The girl in the photo / Amsinck, Heidi
“When two more victims are attacked, the police lament a rise in violence against the elderly, but who is the young girl in the photo found by DI Henrik Jungersen on the scenes of crime? Impatient to claim her inheritance, Irene’s daughter hires former Dagbladet reporter Jensen and her teenage apprentice Gustav to find the necklace. Questioning his own sanity, while trying to fix his marriage, Henrik finds himself once more pitched in a quest for the truth against Jensen – the one woman in Copenhagen he is desperate to avoid.” (Adapted from Catalogue)

The blue bar / Biswas, Damyanti
“On the dark streets of Mumbai, the paths of a missing dancer, a serial killer, and an inspector with a haunted past converge in an evocative thriller about lost love and murderous obsession. After years of dancing in Mumbai’s bars, Tara Mondal was desperate for a new start. So when a client offered her a life-changing payout to indulge a harmless, if odd, fantasy, she accepted. The setup was simple: wear a blue-sequined saree, enter a crowded railway station, and escape from view in less than three minutes. It was the last time anyone saw Tara. Thirteen years later, Tara’s lover, Inspector Arnav Singh Rajput, is still grappling with her disappearance as he faces a horrifying new crisis…” (Adapted from Catalogue)

Murder at Claridge’s / Eldridge, Jim
“One of the Claridge’s kitchen porters is found dead – strangled. He was a recent employee who claimed to be Romanian, but evidence suggests he may have been German. Detective Chief Inspector Coburg has to find out exactly who he was, and what he was doing at Claridge’s under a false identity. Once he has established those facts, he might get an insight into why he was killed, and who by. Coburg’s job is complicated by the fact that so many of the hotel’s residents are exiled European royalty. King George of Greece is registered as ‘Mr Brown’ and even the Duke of Windsor is staying, though without Wallis Simpson.” (Adapted from Catalogue)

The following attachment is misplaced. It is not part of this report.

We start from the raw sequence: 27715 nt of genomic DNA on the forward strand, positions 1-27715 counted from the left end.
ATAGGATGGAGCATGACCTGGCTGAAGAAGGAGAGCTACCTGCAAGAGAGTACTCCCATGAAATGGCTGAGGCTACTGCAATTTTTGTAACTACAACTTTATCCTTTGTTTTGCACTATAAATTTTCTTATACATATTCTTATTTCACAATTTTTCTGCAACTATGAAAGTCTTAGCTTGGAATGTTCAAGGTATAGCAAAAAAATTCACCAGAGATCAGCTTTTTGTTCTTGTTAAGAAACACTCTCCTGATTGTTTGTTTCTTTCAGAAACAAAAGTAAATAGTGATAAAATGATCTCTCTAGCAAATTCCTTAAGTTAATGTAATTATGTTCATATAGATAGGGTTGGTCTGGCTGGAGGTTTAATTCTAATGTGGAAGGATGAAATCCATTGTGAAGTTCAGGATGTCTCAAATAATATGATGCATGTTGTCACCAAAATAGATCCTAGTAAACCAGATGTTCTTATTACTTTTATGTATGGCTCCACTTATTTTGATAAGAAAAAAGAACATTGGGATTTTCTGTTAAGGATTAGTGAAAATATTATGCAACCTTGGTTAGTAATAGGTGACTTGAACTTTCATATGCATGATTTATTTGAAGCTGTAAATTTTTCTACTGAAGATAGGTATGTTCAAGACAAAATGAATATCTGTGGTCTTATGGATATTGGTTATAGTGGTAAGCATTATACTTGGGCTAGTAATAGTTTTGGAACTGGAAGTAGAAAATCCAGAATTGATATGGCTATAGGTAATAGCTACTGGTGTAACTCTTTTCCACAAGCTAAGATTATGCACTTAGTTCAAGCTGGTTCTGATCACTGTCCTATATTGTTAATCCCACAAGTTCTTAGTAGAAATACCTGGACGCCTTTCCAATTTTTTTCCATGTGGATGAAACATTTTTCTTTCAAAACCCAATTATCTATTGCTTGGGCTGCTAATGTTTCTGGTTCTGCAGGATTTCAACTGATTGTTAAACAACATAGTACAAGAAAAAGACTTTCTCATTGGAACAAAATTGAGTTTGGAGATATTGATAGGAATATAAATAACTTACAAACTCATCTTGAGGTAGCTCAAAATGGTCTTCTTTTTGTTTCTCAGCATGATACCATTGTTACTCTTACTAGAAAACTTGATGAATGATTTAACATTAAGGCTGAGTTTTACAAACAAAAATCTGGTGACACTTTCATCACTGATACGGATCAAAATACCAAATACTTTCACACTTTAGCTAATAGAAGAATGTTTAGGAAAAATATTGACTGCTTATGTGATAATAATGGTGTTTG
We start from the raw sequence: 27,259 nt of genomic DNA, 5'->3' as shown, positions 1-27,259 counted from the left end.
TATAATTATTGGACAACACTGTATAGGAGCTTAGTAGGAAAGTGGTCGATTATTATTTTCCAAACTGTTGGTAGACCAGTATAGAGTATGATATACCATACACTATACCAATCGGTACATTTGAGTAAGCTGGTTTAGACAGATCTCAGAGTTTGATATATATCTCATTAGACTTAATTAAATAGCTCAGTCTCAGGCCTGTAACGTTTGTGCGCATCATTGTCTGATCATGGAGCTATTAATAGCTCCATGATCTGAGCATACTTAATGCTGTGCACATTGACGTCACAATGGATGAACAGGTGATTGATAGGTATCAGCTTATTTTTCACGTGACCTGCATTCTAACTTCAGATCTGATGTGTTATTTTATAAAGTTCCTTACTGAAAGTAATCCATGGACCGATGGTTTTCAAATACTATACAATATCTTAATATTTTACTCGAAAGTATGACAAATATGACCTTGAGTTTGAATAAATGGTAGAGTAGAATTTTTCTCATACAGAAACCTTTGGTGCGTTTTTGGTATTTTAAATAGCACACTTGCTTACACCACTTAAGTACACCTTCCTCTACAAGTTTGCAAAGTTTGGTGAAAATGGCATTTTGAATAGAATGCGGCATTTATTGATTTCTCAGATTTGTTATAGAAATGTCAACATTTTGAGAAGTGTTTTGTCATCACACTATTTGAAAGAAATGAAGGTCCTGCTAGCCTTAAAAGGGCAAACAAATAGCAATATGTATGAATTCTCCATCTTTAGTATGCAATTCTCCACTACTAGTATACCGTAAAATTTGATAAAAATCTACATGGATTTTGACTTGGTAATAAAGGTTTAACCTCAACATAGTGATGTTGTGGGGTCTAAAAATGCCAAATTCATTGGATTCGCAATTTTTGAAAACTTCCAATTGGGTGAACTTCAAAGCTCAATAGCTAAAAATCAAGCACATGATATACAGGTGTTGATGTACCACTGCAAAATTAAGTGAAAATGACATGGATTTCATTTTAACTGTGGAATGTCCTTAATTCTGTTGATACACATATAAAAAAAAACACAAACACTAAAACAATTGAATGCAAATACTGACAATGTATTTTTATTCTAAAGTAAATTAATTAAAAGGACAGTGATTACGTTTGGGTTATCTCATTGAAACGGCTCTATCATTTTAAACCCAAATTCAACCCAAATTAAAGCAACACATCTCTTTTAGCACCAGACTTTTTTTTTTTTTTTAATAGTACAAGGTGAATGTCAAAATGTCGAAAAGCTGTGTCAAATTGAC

Lady Joker. Volume two / Takamura, Kaoru
” Inspired by the real-life Glico-Morinaga kidnapping, an unsolved case that terrorized Japan for two years, Lady Joker reimagines the circumstances of this watershed episode in modern Japanese history and brings into riveting focus the lives and motivations of the victims, the perpetrators, the heroes, and the villains. As the shady networks linking corporations to syndicates are brought to light, the stakes rise, and some of the investigators, journalists, and other professionals fighting to manage this crisis will lose everything. Some even their lives. Will the culprits ever be brought to justice?” (Adapted from Catalogue)

The things we do to our friends : a novel / Darwent, Heather
“Edinburgh, Scotland: a moody city of labyrinthine alleyways, oppressive fog, and buried history; the ultimate destination for someone with something to hide. Perfect for Clare, then, who arrives utterly alone and yearning to reinvent herself. And what better place to conceal the dark secrets in her past than at the university in the heart of the fabled, cobblestoned Old Town? When Clare meets Tabitha, a charismatic, beautiful, and intimidatingly rich girl from her art history class, she knows she’s destined to be friends with her and her exclusive circle: raffish Samuel; shrewd Ava; and pragmatic Imogen. Clare is immediately drawn into their libertine world of sophisticated dinner parties and summers in France, but what is the cost of an extraordinary life if others have to pay?” (Adapted from Catalogue)